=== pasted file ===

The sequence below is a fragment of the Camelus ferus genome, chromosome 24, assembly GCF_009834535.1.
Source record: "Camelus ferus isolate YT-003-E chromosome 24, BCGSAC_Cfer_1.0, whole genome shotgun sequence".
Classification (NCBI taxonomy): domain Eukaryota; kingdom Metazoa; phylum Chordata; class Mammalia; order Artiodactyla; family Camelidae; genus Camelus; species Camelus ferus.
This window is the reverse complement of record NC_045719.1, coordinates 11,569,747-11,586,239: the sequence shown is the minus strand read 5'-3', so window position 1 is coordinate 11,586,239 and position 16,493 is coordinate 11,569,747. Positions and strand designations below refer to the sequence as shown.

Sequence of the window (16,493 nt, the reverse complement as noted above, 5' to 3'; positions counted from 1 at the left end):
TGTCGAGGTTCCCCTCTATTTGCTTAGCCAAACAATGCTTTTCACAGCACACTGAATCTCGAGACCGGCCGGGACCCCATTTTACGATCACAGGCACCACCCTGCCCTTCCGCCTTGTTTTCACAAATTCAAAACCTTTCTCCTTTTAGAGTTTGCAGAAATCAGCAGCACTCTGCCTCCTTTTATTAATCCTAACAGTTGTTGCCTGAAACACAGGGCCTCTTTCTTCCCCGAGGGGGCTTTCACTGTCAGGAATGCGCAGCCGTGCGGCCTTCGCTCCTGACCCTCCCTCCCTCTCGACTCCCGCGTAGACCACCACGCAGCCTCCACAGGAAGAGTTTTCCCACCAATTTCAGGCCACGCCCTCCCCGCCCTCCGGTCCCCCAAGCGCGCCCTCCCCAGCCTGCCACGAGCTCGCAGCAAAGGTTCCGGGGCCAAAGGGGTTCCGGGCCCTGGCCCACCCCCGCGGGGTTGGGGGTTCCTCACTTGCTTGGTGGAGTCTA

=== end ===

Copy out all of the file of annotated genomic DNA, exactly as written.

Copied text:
The sequence below is a fragment of the Camelus ferus genome, chromosome 24, assembly GCF_009834535.1.
Source record: "Camelus ferus isolate YT-003-E chromosome 24, BCGSAC_Cfer_1.0, whole genome shotgun sequence".
Classification (NCBI taxonomy): domain Eukaryota; kingdom Metazoa; phylum Chordata; class Mammalia; order Artiodactyla; family Camelidae; genus Camelus; species Camelus ferus.
This window is the reverse complement of record NC_045719.1, coordinates 11,569,747-11,586,239: the sequence shown is the minus strand read 5'-3', so window position 1 is coordinate 11,586,239 and position 16,493 is coordinate 11,569,747. Positions and strand designations below refer to the sequence as shown.

Sequence of the window (16,493 nt, the reverse complement as noted above, 5' to 3'; positions counted from 1 at the left end):
TGTCGAGGTTCCCCTCTATTTGCTTAGCCAAACAATGCTTTTCACAGCACACTGAATCTCGAGACCGGCCGGGACCCCATTTTACGATCACAGGCACCACCCTGCCCTTCCGCCTTGTTTTCACAAATTCAAAACCTTTCTCCTTTTAGAGTTTGCAGAAATCAGCAGCACTCTGCCTCCTTTTATTAATCCTAACAGTTGTTGCCTGAAACACAGGGCCTCTTTCTTCCCCGAGGGGGCTTTCACTGTCAGGAATGCGCAGCCGTGCGGCCTTCGCTCCTGACCCTCCCTCCCTCTCGACTCCCGCGTAGACCACCACGCAGCCTCCACAGGAAGAGTTTTCCCACCAATTTCAGGCCACGCCCTCCCCGCCCTCCGGTCCCCCAAGCGCGCCCTCCCCAGCCTGCCACGAGCTCGCAGCAAAGGTTCCGGGGCCAAAGGGGTTCCGGGCCCTGGCCCACCCCCGCGGGGTTGGGGGTTCCTCACTTGCTTGGTGGAGTCTA